Oak Park is in good shape on gun legislation

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Chris Walsh

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Dear President Abu-Taleb and village trustees,

I live in Oak Park and am the former chairman of the Oak Park Citizens Committee for Handgun Control, which led the fight to enact Oak Park's handgun ban in 1983-84 and to successfully defend it in the village referendum on the ban, held in November of 1985.

I also am a former law clerk to the late Chief Justice Warren Burger of the Supreme Court of the United States, as well as Judge William J. Bauer, senior judge of the U.S. Court of Appeals for the Seventh Circuit, so I have at least a nodding acquaintance with federal constitutional law.

I write you to state my views on the Village of Oak Park's response to Governor Quinn's amendatory veto of the concealed-carry bill, which will soon go back to the General Assembly for further action.

In the wake of the Supreme Court's ruling in the McDonald case, which overturned our handgun ban by a 5-4 vote — the narrowest of possible margins — I sharply criticized the Court's opinion as inconsistent with the plain language of the Second Amendment and the historic power of state and local governments to police the possession and use of lethal weapons.

I believe the McDonald decision, as well as Heller, its predecessor, which overturned the District of Columbia's handgun ban, are bad law and will — one day — be overturned. However, for now, we have no choice but to respect these Supreme Court decisions as stating the law of the land.

Since then, I have not chosen to speak publicly about issues pertaining to alternative regulation of handguns because, until the courts have given us clearer guidance on the subject of gun control, I believe it would be imprudent to undertake any sort of aggressive, new regulation of handguns or other lethal weapons at the local level.

As you know, in the wake of Heller and McDonald, the Seventh Circuit has ruled that states may not impose a blanket prohibition on the public carrying of guns and has given the state of Illinois until July 8 to come up with a less restrictive approach to the subject of concealed-carry. The result is the concealed-carry bill which the Governor has recently vetoed.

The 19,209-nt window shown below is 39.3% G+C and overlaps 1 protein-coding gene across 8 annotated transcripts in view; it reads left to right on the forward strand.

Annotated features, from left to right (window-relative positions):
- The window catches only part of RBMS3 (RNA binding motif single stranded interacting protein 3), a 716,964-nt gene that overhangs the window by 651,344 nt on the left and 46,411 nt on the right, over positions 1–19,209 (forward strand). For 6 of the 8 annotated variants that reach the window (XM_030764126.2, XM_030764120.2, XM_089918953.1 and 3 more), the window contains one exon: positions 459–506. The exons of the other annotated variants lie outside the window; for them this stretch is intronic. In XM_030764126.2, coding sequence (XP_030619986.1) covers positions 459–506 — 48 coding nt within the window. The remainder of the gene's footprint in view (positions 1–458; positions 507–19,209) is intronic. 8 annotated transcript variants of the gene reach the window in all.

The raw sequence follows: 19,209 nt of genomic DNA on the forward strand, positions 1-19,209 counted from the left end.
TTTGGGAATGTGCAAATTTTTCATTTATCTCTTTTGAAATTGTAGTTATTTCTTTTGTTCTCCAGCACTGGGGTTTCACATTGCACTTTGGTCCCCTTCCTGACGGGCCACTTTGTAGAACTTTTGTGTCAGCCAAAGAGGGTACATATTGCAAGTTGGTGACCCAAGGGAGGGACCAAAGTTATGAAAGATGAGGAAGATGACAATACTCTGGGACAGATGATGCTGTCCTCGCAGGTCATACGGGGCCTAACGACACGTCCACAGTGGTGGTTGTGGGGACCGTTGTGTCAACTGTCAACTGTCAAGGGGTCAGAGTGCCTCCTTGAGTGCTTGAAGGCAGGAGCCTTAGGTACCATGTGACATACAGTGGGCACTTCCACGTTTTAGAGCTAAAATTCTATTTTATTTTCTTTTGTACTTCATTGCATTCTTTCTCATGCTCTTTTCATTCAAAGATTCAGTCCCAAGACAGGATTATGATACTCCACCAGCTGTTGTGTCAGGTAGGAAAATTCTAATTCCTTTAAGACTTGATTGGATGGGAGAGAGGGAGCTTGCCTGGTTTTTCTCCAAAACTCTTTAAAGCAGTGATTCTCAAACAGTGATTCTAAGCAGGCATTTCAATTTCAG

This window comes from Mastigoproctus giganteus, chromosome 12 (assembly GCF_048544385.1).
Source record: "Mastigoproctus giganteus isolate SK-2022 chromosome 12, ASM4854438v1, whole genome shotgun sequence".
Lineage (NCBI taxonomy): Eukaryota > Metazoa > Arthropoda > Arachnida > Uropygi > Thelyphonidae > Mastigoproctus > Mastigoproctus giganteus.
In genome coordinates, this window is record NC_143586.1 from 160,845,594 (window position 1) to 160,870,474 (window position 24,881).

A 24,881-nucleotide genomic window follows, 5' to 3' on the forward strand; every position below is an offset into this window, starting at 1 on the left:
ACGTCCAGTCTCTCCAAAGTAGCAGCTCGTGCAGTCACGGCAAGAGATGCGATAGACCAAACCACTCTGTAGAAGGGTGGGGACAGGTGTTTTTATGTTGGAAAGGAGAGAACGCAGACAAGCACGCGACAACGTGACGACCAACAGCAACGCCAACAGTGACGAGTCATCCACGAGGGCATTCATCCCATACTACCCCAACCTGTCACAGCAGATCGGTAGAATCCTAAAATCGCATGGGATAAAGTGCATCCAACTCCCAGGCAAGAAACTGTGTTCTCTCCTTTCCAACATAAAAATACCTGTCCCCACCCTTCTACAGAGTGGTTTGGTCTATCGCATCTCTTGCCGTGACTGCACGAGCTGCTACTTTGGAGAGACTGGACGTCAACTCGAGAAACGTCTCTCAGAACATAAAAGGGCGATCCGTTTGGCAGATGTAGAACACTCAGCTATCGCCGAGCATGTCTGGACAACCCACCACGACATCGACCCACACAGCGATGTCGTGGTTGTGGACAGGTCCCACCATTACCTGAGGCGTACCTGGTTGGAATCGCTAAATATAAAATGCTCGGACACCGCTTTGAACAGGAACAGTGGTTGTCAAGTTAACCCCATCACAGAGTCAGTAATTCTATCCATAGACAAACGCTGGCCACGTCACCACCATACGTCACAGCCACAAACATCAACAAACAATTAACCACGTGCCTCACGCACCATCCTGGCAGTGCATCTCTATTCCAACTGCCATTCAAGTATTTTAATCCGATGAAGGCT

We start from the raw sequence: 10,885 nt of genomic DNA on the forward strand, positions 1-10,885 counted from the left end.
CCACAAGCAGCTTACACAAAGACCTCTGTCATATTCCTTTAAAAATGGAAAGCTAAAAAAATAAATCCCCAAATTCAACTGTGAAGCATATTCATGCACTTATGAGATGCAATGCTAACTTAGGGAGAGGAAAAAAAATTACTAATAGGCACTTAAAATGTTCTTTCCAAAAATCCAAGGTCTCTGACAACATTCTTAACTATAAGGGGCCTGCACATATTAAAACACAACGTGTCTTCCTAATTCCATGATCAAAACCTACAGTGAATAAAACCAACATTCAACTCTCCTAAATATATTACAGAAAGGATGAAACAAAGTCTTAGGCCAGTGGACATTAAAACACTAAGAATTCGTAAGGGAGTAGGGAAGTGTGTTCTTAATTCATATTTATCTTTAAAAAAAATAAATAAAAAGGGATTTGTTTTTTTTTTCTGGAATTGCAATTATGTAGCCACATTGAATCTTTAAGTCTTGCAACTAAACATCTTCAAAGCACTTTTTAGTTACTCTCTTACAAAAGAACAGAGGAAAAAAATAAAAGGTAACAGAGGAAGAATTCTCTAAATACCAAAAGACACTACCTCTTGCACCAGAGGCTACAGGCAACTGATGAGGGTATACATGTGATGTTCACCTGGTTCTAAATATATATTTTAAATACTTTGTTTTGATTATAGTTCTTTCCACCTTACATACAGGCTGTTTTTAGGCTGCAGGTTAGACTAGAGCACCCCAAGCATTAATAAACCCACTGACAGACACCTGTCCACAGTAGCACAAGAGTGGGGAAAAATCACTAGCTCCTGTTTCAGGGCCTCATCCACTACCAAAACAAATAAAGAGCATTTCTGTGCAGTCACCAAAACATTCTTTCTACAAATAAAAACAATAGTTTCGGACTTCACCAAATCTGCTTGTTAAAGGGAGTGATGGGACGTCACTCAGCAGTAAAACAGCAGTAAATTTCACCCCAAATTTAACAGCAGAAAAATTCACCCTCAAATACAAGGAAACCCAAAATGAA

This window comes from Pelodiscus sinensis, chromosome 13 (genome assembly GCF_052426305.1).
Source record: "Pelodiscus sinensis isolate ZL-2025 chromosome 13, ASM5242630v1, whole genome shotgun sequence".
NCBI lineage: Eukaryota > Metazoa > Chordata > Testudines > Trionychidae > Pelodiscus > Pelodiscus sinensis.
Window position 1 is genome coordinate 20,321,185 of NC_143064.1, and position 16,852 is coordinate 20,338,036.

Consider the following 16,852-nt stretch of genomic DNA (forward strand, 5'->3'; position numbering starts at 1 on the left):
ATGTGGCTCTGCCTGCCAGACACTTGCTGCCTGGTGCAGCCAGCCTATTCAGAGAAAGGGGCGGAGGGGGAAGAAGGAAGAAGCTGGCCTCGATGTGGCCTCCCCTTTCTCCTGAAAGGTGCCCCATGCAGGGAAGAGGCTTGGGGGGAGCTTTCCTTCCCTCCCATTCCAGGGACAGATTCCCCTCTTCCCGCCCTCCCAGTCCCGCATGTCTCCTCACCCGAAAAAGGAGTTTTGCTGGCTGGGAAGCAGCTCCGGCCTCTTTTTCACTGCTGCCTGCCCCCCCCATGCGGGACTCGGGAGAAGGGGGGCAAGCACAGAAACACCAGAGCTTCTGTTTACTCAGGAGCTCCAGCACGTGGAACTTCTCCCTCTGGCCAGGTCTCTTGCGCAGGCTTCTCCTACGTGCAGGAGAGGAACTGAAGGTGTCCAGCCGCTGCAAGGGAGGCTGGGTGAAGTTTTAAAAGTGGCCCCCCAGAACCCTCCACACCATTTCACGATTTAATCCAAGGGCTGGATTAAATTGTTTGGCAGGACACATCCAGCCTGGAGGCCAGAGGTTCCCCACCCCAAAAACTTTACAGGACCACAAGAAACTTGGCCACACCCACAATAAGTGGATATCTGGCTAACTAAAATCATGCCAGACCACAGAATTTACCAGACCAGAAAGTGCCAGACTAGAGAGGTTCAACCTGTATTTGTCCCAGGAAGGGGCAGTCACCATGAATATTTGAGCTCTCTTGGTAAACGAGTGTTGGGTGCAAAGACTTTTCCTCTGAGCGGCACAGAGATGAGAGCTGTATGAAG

It is my understanding that the legislature has until July 9 to respond to the Governor's veto. It seems likely that the General Assembly will enact the bill into law over the Governor's veto. This requires a three-fifths vote in each house of the legislature. But the bill passed by a larger margin in each house.

According to the bill, local governments have an extremely short period of time — 10 days — in which to respond to the concealed-carry bill if it becomes law through a legislative override of the Governor's veto. It is my understanding that any local ban on assault weapons will be ineffective unless enacted within 10 days of the bill's becoming law. Happily, Oak Park has already banned the possession of assault weapons, though village counsel probably should be consulted to make sure that our ordinance is consistent with the proposed bill.

Although any local licensing or registration of handguns would be pre-empted by the proposed state law, it is my understanding that we have no such provision affected by it, and that Oak Park's ban on the sale of firearms to private citizens would not be overturned by the bill.

However, you may want to seek further counsel from the village attorney on this subject, as well as on the question of whether such limitations are constitutional in the wake of the Heller and McDonald opinions. In my personal opinion, at least, bans on the private sale of firearms and possession of assault weapons within the village appear to be clearly consistent with the language of those decisions.

In sum, you are in the happy position of having to do nothing in response to the concealed-carry bill, assuming it becomes law over the Governor's veto. Your predecessors in office have already dealt with the assault weapon and sales issues and enacted ordinances which they believed properly protect the public health and safety of the community.